In Webber v. Webber Oil Co., 495 A.2d 1215 (Me. 1985), the court held that the corporate director waived her right to object to inadequacy of notice of special board meeting by failing to object to inadequacy of notice when she received it or when she attended board meeting. See also Goldfield Corp. v. General Host Corp., 36 A.D.2d 125, 127, 318 N.Y.S.2d 378, 381 (1st Dep't 1971), order aff'd, 29 N.Y.2d 264, 327 N.Y.S.2d 330, 277 N.E.2d 387 (1971) (after corporate shareholder received notice that it would not be permitted to vote its shares at annual meeting it had three weeks before the meeting to bring judicial proceeding to determine its right to vote but did not do so; further, it failed to nominate an opposing slate of directors or to solicit proxies or communicate with other shareholders; the court refused to annul the election of directors or the resolutions passed at the meeting); Grossman v. Liberty Leasing Co., Inc., 295 A.2d 749, 754 (Del. Ch. 1972) (when directors attended meeting of directors at which new directors were elected and voted for action taken and signed minutes, they waived any defect in the notice given). Schraft v. Leis, 236 Kan. 28, 686 P.2d 865 (1984) (shareholders' informal agreement setting salaries, made in disregard of corporate bylaw setting forth formal procedures to set salary levels, was held to have ratified future setting of reasonable salaries by methods other than those authorized by bylaw).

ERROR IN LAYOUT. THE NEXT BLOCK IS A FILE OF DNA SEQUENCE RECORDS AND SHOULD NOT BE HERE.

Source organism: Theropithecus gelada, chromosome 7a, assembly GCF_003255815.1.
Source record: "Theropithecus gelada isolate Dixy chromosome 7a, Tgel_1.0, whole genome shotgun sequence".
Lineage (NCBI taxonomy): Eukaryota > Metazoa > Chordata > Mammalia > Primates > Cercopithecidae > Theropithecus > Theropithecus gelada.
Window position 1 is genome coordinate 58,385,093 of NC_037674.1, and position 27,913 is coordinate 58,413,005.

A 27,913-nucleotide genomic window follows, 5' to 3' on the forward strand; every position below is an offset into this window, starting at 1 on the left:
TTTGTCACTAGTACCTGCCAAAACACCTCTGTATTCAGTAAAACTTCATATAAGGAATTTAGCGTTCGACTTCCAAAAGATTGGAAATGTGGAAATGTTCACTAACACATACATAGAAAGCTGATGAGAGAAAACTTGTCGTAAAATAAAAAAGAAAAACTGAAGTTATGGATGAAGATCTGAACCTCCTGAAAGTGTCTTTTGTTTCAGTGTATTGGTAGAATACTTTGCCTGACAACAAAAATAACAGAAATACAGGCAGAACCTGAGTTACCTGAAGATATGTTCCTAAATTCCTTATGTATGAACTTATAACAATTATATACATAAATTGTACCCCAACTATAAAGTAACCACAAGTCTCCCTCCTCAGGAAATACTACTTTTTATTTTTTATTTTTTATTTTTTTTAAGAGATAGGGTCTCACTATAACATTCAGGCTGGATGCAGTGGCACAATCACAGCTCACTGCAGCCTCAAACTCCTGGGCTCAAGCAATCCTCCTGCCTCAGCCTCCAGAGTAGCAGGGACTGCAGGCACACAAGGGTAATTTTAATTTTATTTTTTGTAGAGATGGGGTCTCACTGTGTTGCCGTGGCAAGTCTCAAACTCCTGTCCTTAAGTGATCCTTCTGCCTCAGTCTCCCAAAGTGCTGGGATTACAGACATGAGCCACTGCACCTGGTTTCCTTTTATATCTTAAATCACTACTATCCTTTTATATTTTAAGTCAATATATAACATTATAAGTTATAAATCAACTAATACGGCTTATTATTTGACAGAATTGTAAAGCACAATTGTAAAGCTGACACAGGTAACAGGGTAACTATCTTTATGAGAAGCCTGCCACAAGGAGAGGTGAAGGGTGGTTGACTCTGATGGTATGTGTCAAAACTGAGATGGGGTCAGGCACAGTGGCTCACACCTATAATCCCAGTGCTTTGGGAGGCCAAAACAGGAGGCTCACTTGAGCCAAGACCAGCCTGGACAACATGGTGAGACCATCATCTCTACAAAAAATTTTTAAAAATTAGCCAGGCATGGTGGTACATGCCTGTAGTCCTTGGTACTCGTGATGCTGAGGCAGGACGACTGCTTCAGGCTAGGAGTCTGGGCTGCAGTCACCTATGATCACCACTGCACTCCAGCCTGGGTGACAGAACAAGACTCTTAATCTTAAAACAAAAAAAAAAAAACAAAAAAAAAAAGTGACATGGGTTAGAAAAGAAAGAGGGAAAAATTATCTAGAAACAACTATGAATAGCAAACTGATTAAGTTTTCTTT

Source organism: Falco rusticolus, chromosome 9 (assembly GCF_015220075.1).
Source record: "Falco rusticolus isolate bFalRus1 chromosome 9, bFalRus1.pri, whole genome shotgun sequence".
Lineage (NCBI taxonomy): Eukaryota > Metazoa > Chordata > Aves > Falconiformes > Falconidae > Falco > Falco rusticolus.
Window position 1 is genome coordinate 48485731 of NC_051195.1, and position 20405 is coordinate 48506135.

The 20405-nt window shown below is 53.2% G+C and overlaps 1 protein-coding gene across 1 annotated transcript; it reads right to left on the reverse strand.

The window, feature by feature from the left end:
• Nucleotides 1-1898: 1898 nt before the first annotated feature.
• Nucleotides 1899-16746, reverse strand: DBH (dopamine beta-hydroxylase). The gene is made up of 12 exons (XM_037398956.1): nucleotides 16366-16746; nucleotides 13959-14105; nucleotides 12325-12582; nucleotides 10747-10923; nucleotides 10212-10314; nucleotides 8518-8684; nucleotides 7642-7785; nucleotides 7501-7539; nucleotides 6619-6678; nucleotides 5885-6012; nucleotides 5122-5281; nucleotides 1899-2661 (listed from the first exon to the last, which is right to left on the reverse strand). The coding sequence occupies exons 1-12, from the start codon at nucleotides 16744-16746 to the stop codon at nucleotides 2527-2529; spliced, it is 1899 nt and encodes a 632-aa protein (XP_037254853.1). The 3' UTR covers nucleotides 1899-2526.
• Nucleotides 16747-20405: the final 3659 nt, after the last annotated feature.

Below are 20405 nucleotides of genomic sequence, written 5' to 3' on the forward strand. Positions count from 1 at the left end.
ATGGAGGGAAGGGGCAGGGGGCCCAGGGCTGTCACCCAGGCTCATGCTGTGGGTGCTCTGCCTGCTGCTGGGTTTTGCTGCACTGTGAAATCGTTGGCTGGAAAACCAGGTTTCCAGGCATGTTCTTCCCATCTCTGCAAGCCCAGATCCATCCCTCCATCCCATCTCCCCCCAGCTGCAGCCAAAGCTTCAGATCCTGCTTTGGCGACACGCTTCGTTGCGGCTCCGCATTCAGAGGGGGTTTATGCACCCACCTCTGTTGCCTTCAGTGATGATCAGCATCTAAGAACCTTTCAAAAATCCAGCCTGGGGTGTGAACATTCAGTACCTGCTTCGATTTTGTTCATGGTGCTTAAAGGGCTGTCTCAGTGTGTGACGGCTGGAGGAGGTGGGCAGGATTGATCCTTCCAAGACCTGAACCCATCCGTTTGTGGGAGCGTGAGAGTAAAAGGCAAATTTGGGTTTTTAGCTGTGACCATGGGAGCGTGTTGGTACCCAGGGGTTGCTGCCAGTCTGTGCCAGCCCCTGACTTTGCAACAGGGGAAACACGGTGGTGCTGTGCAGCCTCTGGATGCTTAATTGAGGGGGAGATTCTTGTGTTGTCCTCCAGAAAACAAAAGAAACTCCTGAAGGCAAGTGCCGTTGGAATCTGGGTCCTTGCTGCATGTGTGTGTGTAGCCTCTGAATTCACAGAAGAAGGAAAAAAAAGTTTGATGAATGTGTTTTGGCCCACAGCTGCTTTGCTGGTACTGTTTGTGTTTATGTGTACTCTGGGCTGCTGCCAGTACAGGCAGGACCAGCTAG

For a minority shareholder to obtain relief under the expectations analysis, he/she must prove that he/she had one or more substantial reasonable expectations known or assumed by the other participants. Meiselman, supra. at 301, 564. The case at hand is analogous to Gee v. Blue Stone Heights Hunting Club, Inc., 145 Pa.Cmwlth. 658, 666, 604 A.2d 1141, 1145 (1992). In Gee, the court observed that

The Articles of Incorporation of the club clearly state: "There [shall] be no financial gain to the members hereof." The Gees’ expectations that their memberships in the club would be held as investments for profit are unreasonable in light of the Articles of Incorporation. Other evidence cited by the trial court indicating that the Gees' investment expectations were unreasonable include the fact that Carl Gee's membership was purchased for him in 1960, 13 years after the club's incorporation for $200.00, the same price which the original members paid, and the fact that all other transfers of membership have been made for the price of $200.00 and have not included any returns, dividends or profits for memberships previously purchased.

Id. at 666. Thus, the court concluded the members of the club had not engaged in oppressive conduct because the Gees could not have reasonably expected dividends or profits. The key to remember is that shareholders of small closely held corporations need to communicate effectively and timely to avoid expensive litigation. If the matter is ever litigated the Court will look closely at the “reasonable expectations” of a minority shareholder.